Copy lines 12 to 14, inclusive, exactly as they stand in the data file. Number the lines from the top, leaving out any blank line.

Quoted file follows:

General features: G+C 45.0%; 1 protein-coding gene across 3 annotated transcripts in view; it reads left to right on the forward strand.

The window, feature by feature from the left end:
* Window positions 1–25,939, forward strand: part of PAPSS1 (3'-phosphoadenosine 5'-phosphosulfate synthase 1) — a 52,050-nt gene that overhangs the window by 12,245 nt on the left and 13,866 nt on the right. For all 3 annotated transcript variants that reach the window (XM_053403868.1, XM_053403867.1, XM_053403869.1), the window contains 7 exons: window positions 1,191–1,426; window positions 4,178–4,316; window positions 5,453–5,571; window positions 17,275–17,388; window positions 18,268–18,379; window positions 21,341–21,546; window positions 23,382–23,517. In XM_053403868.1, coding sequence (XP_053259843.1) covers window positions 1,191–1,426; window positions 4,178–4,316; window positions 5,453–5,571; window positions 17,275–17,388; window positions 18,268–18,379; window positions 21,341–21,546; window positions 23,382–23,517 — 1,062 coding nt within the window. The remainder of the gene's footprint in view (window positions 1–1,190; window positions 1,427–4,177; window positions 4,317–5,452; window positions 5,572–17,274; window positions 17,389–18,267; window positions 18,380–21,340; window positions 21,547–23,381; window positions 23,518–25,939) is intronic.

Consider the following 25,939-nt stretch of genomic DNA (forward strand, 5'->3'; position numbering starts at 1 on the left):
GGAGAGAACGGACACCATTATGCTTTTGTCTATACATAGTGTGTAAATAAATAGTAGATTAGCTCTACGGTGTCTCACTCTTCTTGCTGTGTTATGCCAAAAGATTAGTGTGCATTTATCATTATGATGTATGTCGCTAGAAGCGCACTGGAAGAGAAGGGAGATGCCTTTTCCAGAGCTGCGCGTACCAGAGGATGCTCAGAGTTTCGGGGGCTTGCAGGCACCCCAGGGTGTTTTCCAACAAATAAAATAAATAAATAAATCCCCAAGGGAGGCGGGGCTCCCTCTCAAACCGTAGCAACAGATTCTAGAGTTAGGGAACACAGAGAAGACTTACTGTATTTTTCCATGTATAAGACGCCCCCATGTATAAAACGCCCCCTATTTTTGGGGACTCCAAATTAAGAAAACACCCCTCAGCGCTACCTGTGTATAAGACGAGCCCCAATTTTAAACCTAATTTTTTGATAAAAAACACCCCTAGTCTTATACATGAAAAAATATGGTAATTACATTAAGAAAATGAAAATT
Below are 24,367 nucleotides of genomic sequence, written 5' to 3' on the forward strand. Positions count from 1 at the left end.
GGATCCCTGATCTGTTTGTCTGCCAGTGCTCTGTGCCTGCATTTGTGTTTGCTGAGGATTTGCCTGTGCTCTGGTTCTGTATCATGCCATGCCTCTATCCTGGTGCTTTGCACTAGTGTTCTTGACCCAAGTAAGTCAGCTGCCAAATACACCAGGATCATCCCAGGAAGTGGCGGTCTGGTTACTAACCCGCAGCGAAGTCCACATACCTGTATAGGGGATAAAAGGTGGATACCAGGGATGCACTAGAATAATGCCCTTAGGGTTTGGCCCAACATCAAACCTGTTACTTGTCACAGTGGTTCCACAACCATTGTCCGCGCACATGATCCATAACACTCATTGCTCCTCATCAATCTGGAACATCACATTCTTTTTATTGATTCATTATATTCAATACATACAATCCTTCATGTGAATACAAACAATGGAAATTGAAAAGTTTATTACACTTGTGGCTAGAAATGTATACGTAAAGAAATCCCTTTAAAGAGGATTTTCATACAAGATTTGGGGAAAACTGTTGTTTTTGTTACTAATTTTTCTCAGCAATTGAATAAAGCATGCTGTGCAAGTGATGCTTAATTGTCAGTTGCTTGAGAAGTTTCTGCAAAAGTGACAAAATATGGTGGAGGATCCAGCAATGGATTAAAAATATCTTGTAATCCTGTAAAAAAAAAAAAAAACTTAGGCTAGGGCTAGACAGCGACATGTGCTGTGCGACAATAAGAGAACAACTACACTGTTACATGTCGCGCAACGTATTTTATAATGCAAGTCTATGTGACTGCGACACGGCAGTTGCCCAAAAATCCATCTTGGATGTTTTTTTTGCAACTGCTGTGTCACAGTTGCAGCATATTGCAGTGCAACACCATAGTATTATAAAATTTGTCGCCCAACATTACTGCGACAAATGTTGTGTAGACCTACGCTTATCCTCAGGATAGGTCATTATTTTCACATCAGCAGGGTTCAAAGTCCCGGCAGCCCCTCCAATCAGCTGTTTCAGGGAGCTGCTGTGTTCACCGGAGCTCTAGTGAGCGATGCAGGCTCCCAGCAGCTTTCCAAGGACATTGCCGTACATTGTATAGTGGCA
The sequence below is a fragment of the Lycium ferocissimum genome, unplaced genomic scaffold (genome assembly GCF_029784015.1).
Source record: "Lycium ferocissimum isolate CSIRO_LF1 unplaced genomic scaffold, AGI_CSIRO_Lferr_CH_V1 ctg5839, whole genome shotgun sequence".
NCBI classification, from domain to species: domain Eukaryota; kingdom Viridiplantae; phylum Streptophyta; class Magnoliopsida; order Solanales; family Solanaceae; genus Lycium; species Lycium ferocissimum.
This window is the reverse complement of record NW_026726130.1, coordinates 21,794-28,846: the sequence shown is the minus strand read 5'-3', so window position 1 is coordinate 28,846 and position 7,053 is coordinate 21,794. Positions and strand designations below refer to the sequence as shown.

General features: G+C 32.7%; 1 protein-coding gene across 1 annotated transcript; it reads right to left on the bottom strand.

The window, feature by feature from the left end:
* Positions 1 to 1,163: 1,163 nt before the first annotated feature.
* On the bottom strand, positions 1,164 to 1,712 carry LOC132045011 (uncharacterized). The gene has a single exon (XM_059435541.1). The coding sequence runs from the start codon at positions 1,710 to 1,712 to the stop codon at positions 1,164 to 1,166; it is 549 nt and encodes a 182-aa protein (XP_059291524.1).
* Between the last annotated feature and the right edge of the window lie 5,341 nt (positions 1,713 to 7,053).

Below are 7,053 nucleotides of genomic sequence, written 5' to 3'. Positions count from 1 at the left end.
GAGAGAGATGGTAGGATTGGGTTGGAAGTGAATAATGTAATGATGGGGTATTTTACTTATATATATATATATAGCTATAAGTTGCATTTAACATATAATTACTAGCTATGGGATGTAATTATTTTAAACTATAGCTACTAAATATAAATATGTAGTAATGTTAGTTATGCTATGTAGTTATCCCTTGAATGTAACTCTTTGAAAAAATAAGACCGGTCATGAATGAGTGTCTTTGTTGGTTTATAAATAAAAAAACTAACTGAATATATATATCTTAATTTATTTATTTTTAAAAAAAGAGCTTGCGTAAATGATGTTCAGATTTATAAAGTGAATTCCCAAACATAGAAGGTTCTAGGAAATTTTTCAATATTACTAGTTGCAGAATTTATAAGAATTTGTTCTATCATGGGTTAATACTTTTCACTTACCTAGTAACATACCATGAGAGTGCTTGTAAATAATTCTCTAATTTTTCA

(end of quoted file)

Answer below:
General features: G+C 32.7%; 1 protein-coding gene across 1 annotated transcript; it reads right to left on the bottom strand.

The window, feature by feature from the left end:
* Positions 1 to 1,163: 1,163 nt before the first annotated feature.